Corporate giants like Monsanto--which just announced that it has
completed a draft of the genetic code of the rice plant--are quick to
claim that genetically engineered food will contribute to ending world
hunger. Why, then, is there so much industry resistance to labeling their
products as genetically modified? All Californians, whether optimist or
paranoid, have a right to know whether their food has been genetically
McDonald's, Burger King and Kentucky Fried Chicken already are
eliminating genetically engineered soy and corn ingredients from their
menus in Britain, while Americans keep ordering these foods without a
clue to their genetic content.
The California Department of Food and Agriculture reviews and comments
on hundreds of corporate applications for genetically modified organisms
(foods), or GMOs, without even having a single full-time expert working
on the issue.
A new report by the National Academy of Sciences claims that
genetically modified food is safe, while in the same breath urging
research on the effects on human allergies and whether GMO corn poisons
monarch butterflies. This is not a reassuring spin, especially since the
leader of the study left midway to go work for the Biotechnology Industry
Organization, and four researchers received funding from Monsanto, which
has a direct economic interest in crops becoming "Roundup ready," i.e.,
tailored for its herbicide.
No one can dispute that genetically engineered food differs from its
conventional counterparts. So why not label them to provide consumers
with information and choice? They are detectable. Virtually every
gene-engineered product carries a signature that gives away its ersatz
nature. A simple $5 test can pick out genetically engineered, soy-based
products from their natural peers.
We don't let manufacturers of other products dupe consumers. An
unlabeled, knockoff copy of a CD is a fraud. Even atomically identical,
man-made and natural diamonds are allowed to be labeled so the consumer
can make the choice between the engineered version and the real McCoy.
People value the "'real thing."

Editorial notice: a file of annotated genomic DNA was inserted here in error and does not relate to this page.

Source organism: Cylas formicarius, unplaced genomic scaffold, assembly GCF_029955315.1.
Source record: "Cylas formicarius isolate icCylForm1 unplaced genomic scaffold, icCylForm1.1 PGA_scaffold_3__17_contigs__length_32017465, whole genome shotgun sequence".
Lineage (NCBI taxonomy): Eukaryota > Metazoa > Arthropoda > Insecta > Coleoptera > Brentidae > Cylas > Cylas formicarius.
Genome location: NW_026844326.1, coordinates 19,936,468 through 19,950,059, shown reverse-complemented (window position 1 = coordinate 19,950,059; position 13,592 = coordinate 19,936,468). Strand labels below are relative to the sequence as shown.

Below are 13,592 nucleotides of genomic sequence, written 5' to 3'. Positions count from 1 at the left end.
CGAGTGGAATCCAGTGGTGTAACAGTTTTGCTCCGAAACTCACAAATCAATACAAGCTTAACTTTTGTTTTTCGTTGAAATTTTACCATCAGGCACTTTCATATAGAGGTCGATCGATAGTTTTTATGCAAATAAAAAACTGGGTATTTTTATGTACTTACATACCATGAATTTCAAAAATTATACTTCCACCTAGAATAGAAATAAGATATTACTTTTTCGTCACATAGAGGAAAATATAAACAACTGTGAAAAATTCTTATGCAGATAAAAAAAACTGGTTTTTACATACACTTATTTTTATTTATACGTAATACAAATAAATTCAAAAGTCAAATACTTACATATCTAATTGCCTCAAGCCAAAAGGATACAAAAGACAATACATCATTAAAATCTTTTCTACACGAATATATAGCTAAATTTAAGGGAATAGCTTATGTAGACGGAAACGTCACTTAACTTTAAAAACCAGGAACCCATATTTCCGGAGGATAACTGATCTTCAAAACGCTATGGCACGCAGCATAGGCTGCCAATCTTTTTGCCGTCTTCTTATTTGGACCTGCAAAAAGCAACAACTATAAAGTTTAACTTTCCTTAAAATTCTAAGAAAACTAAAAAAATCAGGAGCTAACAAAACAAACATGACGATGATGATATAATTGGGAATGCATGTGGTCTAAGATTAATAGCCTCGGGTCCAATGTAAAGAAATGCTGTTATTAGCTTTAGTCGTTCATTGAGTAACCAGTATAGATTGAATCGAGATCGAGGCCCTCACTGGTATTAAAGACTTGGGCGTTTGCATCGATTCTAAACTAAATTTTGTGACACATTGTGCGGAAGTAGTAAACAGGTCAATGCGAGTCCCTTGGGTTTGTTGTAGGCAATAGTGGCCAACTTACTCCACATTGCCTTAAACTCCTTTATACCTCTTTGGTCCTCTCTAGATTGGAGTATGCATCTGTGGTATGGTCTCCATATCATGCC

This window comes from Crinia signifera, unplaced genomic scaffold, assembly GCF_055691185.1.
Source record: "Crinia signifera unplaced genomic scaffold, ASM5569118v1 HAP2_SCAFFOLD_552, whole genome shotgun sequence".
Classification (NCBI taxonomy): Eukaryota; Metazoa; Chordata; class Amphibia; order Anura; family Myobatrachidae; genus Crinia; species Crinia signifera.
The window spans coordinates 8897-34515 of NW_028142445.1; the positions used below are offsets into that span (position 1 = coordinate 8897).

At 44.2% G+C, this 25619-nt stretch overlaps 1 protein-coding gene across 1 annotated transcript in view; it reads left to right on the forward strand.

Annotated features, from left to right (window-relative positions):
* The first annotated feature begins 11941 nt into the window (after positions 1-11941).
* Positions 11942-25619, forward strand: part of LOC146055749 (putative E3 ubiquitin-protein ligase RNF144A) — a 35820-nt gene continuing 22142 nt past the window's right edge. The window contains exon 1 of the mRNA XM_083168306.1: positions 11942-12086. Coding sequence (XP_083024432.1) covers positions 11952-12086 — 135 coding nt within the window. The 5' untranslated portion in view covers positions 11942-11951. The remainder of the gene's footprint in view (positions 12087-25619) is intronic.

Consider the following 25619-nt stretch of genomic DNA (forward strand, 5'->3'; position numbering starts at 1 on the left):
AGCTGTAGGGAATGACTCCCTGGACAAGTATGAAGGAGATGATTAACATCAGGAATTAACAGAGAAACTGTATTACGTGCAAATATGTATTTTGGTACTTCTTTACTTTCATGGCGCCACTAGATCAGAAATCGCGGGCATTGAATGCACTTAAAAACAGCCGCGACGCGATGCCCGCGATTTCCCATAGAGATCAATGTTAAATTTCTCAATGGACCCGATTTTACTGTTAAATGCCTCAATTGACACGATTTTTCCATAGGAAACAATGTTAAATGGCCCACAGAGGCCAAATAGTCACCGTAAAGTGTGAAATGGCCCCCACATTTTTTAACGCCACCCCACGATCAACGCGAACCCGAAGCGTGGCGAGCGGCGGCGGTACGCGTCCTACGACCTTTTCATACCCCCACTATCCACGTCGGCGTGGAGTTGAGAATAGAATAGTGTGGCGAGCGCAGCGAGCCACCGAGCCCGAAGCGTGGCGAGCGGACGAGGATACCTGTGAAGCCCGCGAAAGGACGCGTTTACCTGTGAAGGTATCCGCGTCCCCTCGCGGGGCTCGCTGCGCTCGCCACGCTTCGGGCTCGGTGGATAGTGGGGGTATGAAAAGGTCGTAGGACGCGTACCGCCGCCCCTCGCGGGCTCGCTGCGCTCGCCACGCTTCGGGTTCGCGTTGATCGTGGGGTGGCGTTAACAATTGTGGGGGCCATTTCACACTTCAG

The FDA's bottom-line argument for not labeling is that engineered and
conventional foods are "equivalent." In fact, no one knows if any food
remains identical after it is genetically tampered with. No scientific
group, much less the FDA, has thoroughly examined the actual nutritional
makeup of any genetically engineered foodstuff. What data we do have is
hardly reassuring: The new GMO corn has a toxoid in every kernel. We can
only hope it has no deleterious health effects on human consumers. As a
result of our Freedom of Information Act requests, we know the FDA, our
gatekeeper for food safety, keeps no studies in its files on this corn.
There also is evidence of allergic reactions from novel proteins. When
the sleep-inducing L-tryptophan was genetically boosted a few years ago,
several deaths resulted among unaware consumers.
The fact that no one has noticed that their catsup or spaghetti sauce
has been adulterated with genetically engineered tomatoes some years back
does not give a federal agency the green light to continue this
deception. The FDA already endorses the labeling of irradiated food,
organic produce and processed foods. It allows a kosher symbol on
properly prepared items. None of these foods differs nutritionally in
consistent ways from their conventional counterparts. Nor does the label
say they do.
Would a label lead to the destruction of the biotechnology industry?
We don't see why. The biotech industry need not worry about consumer
preference if its products are actually as good as they say they are.
Consumers are savvy, smart and ultimately fair. They have won the
hard-earned right to choose what they want to eat. Many now choose
organic or low-fat foods. Others don't want genetically engineered food.
A simple label, now universally recognized in the European Union, that
says "contains GMO" should not scare anyone. Mexico's Senate recently has
supported an analogous label. Should not shoppers in California and
Mexico have the right to fill their baskets with products they can trust
are accurately labeled?
Tell the mom or dad looking for baby food that a label is unneeded.
Even Gerber has agreed GMOs have no place in its baby foods. Before other
manufacturers are forced to eliminate all genetically engineered
products, why not give them the option to label?